(ZHAO WUJI, French/Chinese, 1920-2013)
signed in Chinese; signed and dated 'ZAO 59' (lower right)
oil on canvas
63 x 90.5 cm. (24 3/4 x 35 5/8 in.)
Painted in 1959
Private Collection, Europe
Anon sale; Christie's Hong Kong, 30 November 2009, Lot 1309
Acquired at the above sale by the present owner

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Lot Essay

Throughout the 1950s Zao Wou-Ki's figurative painting style would experience a decisive shift towards abstraction, first with the stripping down of the figurative to elemental, skeletal forms as seen in Petite Ville Hollandaise (Lot 5) painted in 1953. He later abandoned figuration for the informal language of signs, wherein Zao began to more explicitly draw from his ancestral culture, appropriating the forms of oracle bones and bronze carvings in his paintings. In 1957 Zao would travel to New York to visit his brother and learn about Pop Art, and later Hong Kong where he would experience a re-immersion in Chinese culture and a return to his source. He returned to Paris with a deep conviction that a cycle in his painting had ended, and that it was the beginning of a new "irreversible stage" in which he wanted to "paint what cannot be seen, the breath of life, the wind, the life of forms, the birth of colours and their merging." It was at this point that Zao emptied his work of the ancient signs that had once appeared like carvings on his canvases, and the weight of mass and colour. What was left was the metaphorical blank slate, the gracefully transparent, a floating void. Signaling his entry into full abstraction, in 1959, Zao began titling his works with their date of completion, a practice he would continue for the rest of his life.
Motivated by the desire to express the primacy of artistic feeling, the founder of the Suprematist movement, Kazimir Malevich, similarly freed his work of figuration and signs and entered into abstraction. In Suprematist Composition: White on White Malevich reached a similar conclusion to Zao, wherein the canvas was reduced to an atmosphere of white floating upon white. Malevich wrote: "...a blissful sense of liberating non-objectivity drew me forth into a 'desert', where nothing is real except feeling..."This idea of the 'desert' wherein all that remains is artistic feeling can also be seen in 27.05.59 (Lot 12). Letting go of his previous influences and conceptions into a melting pot of creative consciousness, Zao released himself from the past to pursue a pure language of personal expression.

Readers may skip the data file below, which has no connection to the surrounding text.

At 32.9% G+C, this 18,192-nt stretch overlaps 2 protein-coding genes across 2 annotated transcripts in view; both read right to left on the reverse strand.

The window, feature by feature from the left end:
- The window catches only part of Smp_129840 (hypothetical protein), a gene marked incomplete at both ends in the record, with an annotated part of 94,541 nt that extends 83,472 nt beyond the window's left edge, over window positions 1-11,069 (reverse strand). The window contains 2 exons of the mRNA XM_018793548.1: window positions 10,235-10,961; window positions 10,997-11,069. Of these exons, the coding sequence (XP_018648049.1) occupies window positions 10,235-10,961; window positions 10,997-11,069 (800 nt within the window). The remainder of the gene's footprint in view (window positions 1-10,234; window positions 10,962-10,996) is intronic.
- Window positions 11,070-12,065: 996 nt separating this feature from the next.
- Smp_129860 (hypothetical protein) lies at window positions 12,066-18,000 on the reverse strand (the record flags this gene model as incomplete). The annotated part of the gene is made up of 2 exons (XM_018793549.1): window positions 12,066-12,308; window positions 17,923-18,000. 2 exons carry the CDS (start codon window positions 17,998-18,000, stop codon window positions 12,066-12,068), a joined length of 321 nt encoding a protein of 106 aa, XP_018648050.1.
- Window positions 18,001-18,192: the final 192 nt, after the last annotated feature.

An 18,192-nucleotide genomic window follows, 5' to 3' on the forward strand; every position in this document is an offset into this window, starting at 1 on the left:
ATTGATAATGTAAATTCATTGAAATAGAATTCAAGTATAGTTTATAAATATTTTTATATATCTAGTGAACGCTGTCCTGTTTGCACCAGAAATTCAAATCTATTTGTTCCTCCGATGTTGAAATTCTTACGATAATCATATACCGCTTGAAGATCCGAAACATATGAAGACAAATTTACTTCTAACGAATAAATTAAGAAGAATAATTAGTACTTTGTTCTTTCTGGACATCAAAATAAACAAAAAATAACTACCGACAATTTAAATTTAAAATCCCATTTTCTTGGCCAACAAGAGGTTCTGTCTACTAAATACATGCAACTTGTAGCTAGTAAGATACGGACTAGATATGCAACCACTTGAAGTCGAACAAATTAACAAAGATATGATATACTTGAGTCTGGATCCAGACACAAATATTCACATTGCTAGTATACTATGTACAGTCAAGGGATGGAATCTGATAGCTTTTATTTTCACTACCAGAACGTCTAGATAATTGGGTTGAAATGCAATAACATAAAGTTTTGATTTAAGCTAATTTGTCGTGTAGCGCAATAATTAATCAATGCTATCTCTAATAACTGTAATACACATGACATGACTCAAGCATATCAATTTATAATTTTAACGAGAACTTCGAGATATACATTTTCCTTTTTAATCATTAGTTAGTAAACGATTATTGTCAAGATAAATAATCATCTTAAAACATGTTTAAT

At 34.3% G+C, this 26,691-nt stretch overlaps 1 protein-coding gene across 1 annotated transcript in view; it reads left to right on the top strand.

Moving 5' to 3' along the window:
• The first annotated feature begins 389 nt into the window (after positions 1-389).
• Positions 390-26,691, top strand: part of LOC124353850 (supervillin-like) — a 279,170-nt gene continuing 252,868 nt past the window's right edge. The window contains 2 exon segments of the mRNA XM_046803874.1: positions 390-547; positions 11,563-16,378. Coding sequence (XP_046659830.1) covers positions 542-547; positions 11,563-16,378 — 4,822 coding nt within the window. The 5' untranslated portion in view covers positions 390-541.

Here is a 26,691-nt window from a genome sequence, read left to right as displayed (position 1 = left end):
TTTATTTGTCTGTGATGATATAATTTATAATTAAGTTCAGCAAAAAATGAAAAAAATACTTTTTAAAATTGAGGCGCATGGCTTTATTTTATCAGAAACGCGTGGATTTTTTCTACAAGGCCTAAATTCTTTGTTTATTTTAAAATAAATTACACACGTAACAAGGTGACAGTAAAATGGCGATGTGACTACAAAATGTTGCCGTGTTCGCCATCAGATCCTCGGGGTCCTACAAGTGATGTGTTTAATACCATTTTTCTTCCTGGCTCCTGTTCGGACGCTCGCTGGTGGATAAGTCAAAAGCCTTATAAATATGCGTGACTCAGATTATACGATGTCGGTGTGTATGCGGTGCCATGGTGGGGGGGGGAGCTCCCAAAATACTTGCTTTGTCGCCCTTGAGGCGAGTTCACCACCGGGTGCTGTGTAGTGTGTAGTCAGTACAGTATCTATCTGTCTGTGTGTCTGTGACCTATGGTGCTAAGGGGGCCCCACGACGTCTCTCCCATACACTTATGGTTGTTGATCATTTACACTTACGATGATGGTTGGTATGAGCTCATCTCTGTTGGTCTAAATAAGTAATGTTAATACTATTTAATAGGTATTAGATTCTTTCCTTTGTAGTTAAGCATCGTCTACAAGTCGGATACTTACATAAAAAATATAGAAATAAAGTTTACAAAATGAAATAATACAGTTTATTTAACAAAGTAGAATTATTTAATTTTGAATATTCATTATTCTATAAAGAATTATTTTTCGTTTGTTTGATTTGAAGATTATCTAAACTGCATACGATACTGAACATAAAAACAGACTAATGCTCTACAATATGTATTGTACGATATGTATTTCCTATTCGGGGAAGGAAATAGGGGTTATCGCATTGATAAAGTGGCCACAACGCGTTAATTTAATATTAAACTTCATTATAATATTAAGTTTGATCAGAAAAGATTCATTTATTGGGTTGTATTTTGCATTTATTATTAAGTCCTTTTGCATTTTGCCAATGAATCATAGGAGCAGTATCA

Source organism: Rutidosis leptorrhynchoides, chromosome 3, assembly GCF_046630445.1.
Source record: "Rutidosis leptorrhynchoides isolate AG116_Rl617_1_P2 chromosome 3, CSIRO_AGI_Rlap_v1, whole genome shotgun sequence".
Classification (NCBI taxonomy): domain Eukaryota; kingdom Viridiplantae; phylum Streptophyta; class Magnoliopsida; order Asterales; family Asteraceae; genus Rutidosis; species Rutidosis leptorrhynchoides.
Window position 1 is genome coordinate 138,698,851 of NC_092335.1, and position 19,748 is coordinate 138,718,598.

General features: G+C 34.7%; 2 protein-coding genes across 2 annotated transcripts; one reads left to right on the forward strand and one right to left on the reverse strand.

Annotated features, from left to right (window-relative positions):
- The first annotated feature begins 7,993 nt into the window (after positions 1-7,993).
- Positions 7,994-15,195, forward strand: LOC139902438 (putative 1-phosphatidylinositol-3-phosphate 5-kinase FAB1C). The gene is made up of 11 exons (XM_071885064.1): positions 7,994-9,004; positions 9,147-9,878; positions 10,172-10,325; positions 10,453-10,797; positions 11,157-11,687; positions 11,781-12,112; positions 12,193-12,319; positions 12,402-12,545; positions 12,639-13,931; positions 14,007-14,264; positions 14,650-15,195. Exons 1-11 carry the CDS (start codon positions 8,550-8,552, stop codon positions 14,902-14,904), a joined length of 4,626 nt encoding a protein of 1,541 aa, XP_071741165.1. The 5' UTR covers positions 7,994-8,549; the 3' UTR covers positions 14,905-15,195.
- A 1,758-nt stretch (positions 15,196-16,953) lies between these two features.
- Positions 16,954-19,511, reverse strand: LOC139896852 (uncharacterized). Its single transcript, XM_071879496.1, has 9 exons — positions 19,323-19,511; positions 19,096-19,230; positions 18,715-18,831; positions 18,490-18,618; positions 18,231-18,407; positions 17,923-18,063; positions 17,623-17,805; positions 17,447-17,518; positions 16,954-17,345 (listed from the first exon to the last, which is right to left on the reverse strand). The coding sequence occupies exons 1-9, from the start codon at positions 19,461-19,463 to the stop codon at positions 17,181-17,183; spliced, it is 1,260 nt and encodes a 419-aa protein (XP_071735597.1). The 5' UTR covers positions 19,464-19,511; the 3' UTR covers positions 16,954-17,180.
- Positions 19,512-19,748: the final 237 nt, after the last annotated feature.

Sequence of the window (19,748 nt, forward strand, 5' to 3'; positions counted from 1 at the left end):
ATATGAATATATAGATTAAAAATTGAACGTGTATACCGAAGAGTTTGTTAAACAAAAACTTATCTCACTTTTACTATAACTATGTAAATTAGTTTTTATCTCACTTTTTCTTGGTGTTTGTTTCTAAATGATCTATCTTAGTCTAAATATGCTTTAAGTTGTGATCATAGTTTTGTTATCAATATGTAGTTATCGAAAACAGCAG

In 27.05.59, a haze of white sweeps across the horizontal axis of the canvas, seemingly colourless yet simultaneously iridescent as if by some trick of the eye. It bears the wonderful quality of a mother of pearl, which appears to change colours when viewed from different angles. As a result, the white has a depth to it like a light-filled void. Suspended at the center of this space is an accumulation of linear vibration, sparse lines in brown, black and grey twist outwards from the core, and a cloud of textured yellow-white disperses from the center of the commotion. A dash of yellow at the centre ignites the space into centripetal action, like the brewing of a new world of expression. In accordance with the Chinese Theory of the Five Elements, each colour has its own qi (breath), and yellow represents the centre and freedom from worldly concerns, while white represents purity and fulfillment. As José Frèches poetically described, "The artist knows how to draw the sparks of the formation of chaos established by the Yellow Emperor perched in the clouds of heaven. He retrieves the imprint of the original big bang, so close to the Yin and the Yang, before the first dawns of the world, and he stretches it over the canvasK The colours echo, they answer each other, summoning their energy and letting loose their vibrations."

The sinuous lines in 27.05.59 articulate the beginnings of Zao's process of discovering his own personal language of self-expression. Faced with the decision of how to make his own mark in the world, it is notable and perhaps inevitable that Zao's reaction was to recourse to the dancing lines of Chinese calligraphy, breaking down the Chinese character taking only the essential cursive line. As with calligraphy, the power of Zao's lines in 27.05.59 lies not only in their movement and composition but also in their activation of the blank space around them. Though there are only a few distinctly articulated floating lines, they play the role of creating energy and shaping space. As a child, Zao was trained in the classical Chinese art forms and had found a sense of freedom in calligraphy, which was unbounded by the formulas that governed Chinese Painting. In Chinese, biji (trace of brush) expresses the idea that the calligraphic line bears the physical presence of its maker and is intended to elicit a spiritual response in the viewer. Thus for Zao, calligraphy was not only the most foundational mode of self-expression, but was also closely tied in with the concept of articulating the spirit in art. Later in 1961, Zao would famously state: "KI have gradually rediscovered China as my artistic personality developed, and this is intrinsically expressed in my most recent canvases. Paradoxically, it is to Paris that I am indebted for this return to my most profound origins." Works that contain gestural traces of the artist's hand as in 27.05.59 are rare in the oil paintings of Zao's oeuvre, and are almost exclusively isolated to a few canvases painted during this period of time. Therefore these fluid lines are precious imprints of Zao's first utterances into the abstract void, articulating the beginnings of the invisible dream space that he would endeavor to paint for the rest of his life.

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